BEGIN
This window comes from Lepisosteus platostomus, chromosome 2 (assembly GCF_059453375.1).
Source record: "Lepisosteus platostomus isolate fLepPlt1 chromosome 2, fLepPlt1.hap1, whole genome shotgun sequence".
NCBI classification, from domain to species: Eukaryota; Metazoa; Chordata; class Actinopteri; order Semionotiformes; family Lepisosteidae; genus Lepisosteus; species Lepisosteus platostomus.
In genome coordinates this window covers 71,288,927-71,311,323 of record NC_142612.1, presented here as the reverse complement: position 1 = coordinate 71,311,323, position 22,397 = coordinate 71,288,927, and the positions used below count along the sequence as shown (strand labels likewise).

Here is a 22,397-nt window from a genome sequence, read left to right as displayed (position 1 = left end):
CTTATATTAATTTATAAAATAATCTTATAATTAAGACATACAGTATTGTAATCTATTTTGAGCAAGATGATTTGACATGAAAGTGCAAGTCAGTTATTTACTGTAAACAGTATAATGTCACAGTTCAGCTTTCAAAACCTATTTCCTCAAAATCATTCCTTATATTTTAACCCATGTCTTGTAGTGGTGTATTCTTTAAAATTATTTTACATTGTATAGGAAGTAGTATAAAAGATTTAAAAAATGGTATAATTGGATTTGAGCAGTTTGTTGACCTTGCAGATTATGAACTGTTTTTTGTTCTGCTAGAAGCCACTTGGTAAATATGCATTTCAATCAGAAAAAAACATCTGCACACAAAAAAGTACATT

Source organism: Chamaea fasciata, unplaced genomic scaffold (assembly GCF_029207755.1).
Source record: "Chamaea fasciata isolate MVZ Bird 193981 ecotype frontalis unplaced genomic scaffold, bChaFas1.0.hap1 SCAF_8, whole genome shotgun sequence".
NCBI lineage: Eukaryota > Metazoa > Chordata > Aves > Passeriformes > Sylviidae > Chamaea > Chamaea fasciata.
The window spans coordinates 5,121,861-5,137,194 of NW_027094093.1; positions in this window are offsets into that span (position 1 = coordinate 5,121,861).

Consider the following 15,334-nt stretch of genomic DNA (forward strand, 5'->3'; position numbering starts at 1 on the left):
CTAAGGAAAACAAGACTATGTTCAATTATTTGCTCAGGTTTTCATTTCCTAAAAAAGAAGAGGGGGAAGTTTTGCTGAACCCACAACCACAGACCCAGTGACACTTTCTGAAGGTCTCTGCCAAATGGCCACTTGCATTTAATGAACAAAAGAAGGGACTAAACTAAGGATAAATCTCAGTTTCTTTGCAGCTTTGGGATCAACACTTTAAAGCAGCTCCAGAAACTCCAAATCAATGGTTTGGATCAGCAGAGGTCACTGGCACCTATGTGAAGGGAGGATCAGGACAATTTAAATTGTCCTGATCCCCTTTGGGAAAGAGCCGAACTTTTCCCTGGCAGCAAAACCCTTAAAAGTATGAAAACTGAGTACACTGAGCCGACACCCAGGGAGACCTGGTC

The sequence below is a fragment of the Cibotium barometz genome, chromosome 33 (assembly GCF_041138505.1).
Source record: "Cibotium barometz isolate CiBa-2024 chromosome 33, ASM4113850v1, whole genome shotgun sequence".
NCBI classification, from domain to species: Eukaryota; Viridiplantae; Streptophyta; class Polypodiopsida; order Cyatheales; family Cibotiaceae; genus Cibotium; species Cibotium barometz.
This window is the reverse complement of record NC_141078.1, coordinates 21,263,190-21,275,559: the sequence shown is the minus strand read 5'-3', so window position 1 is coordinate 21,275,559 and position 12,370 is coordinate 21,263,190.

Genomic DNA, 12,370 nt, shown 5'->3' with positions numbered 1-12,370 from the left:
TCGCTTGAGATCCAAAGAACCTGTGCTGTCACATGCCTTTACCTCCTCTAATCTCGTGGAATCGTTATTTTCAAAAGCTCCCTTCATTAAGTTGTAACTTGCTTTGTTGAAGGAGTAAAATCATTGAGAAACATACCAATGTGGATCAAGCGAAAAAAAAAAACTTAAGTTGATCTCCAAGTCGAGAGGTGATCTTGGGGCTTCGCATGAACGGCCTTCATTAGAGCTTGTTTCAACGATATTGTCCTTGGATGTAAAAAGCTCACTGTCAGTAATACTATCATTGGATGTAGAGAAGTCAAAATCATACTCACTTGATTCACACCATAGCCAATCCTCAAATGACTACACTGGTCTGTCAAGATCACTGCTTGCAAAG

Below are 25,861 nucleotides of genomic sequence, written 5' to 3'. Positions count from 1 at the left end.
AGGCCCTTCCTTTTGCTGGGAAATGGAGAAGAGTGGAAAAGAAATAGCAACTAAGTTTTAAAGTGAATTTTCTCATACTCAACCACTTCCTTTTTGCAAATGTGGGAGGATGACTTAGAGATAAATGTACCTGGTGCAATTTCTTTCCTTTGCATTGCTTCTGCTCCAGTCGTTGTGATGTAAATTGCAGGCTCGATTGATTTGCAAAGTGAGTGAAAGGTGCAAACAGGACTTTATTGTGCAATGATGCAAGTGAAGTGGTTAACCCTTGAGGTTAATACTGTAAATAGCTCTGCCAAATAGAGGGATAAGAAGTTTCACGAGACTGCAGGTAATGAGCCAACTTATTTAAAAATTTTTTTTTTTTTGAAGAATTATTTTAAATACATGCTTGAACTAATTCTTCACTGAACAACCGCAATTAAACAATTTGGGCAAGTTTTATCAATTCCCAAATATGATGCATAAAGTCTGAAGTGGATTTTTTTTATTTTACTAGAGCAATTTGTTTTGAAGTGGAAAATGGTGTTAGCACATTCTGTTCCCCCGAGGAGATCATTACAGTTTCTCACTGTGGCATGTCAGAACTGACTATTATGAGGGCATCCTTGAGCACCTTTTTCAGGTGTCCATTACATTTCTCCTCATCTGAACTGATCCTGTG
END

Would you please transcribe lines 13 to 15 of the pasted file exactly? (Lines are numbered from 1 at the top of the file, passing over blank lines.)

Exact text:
The sequence below is a fragment of the Cibotium barometz genome, chromosome 33 (assembly GCF_041138505.1).
Source record: "Cibotium barometz isolate CiBa-2024 chromosome 33, ASM4113850v1, whole genome shotgun sequence".
NCBI classification, from domain to species: Eukaryota; Viridiplantae; Streptophyta; class Polypodiopsida; order Cyatheales; family Cibotiaceae; genus Cibotium; species Cibotium barometz.